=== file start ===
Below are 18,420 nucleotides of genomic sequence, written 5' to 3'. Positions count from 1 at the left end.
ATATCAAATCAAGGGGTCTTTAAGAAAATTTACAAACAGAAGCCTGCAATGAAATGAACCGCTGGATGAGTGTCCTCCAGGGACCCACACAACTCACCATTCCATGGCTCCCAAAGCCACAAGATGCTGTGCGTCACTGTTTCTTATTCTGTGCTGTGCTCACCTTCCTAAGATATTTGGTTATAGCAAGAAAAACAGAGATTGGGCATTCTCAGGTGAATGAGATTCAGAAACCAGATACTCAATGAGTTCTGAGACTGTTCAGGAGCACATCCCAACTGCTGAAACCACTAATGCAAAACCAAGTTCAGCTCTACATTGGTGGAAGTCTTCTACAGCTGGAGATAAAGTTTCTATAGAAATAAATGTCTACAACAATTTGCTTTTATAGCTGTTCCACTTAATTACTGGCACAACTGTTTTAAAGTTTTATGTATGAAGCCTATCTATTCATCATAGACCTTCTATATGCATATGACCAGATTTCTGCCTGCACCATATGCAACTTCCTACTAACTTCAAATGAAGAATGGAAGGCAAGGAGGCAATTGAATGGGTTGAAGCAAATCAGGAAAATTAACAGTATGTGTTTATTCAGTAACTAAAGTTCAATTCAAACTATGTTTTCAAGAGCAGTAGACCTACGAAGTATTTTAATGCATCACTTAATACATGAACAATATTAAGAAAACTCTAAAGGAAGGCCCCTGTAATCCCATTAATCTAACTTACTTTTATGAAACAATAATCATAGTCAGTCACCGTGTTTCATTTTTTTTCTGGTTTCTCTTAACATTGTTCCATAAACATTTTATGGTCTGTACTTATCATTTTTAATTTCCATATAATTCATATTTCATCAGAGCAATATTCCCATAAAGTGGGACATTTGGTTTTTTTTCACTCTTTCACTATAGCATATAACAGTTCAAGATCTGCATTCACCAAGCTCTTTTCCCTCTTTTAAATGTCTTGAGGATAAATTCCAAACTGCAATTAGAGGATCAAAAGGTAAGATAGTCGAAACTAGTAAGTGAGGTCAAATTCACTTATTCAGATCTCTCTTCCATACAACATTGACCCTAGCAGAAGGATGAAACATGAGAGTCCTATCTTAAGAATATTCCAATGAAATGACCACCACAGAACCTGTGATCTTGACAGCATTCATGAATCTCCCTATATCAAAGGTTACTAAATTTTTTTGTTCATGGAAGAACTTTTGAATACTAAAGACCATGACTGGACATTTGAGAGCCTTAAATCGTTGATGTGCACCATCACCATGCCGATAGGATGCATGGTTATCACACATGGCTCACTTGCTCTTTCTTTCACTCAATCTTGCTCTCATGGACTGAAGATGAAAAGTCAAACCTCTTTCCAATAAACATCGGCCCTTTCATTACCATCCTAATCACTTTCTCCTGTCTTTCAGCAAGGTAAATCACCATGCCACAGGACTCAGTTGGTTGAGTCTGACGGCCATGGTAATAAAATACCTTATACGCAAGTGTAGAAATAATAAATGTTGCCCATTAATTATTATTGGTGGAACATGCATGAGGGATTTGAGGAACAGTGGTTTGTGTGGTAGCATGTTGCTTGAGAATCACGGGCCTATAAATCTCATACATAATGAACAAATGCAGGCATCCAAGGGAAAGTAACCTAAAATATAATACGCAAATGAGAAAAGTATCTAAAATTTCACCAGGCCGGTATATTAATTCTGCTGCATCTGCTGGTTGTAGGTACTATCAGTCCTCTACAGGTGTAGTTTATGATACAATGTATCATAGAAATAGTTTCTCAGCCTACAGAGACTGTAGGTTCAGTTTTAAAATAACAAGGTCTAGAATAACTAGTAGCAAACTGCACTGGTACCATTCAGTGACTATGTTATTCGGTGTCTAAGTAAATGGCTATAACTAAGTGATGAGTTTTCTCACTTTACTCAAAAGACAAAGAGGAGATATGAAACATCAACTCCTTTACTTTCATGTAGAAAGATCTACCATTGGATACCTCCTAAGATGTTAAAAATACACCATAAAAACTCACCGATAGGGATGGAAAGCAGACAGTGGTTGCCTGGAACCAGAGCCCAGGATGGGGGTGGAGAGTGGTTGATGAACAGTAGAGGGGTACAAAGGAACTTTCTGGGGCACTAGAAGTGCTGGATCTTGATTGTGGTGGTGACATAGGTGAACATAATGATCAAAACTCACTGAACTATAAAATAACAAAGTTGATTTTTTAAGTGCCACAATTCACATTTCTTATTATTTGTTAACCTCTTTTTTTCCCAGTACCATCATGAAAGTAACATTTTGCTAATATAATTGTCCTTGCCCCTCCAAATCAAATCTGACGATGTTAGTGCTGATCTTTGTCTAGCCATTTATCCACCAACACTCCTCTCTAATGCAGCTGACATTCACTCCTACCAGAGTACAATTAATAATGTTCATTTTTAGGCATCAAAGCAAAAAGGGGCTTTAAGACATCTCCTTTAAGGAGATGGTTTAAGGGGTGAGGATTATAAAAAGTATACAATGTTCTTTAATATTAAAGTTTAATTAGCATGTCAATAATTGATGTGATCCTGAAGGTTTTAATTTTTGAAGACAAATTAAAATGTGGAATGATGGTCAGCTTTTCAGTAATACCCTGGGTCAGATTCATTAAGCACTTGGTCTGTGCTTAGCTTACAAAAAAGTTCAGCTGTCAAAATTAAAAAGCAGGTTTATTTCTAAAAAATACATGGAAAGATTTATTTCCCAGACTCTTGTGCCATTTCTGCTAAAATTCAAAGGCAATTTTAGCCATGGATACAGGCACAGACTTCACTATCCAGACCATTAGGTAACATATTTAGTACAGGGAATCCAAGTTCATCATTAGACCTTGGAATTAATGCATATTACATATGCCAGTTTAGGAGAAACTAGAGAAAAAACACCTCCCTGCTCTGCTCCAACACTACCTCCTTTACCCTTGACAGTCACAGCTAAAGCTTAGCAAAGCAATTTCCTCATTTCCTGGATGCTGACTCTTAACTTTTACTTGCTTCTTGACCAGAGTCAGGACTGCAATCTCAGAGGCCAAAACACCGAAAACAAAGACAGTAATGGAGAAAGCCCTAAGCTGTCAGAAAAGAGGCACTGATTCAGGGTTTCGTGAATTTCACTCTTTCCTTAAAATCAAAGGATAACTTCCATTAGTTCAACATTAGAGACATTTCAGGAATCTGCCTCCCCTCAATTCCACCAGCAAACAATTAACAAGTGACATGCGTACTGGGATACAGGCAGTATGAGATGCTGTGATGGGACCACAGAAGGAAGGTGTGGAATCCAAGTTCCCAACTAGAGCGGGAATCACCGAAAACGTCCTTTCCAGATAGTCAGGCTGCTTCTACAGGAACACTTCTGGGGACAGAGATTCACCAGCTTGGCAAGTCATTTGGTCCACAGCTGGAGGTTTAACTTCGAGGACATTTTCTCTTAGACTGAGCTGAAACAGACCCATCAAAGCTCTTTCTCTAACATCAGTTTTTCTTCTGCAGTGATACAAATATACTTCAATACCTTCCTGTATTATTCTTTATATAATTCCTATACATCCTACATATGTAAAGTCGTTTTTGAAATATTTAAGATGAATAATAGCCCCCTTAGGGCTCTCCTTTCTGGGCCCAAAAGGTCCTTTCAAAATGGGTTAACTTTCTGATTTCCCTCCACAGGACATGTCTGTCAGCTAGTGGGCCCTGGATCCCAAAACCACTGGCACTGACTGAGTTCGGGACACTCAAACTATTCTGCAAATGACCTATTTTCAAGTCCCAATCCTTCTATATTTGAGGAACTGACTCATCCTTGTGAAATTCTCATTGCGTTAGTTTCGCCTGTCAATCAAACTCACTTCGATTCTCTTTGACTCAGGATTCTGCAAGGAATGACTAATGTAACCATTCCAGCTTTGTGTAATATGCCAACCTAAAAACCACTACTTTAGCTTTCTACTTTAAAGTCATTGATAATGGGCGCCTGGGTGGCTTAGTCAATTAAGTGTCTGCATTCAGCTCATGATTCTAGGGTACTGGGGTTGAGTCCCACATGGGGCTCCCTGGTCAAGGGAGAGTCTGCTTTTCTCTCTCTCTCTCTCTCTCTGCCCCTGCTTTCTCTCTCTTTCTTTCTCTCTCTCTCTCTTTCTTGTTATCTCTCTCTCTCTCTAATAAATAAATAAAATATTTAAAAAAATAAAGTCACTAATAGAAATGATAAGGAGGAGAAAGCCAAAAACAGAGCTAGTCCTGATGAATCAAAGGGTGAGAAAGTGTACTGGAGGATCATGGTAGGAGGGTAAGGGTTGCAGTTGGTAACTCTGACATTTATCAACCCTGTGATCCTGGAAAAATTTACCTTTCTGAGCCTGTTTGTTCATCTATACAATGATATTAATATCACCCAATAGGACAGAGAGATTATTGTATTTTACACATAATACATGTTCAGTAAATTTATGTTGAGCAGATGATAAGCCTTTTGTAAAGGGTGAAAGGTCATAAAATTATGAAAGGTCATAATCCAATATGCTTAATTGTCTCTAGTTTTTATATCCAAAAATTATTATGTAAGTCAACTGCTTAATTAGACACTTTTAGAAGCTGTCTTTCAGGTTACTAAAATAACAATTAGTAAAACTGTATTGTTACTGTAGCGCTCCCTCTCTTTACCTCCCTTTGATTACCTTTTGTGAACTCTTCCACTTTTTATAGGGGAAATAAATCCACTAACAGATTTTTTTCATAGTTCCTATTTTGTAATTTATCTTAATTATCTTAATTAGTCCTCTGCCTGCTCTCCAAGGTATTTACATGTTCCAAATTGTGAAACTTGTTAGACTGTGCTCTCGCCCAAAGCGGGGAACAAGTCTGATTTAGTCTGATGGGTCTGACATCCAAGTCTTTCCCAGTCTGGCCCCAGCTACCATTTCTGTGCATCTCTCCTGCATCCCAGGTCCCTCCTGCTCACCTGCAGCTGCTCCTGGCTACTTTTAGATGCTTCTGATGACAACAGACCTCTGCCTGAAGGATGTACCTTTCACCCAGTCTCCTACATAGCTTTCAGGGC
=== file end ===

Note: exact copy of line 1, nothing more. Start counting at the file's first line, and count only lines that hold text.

Below are 18,420 nucleotides of genomic sequence, written 5' to 3'. Positions count from 1 at the left end.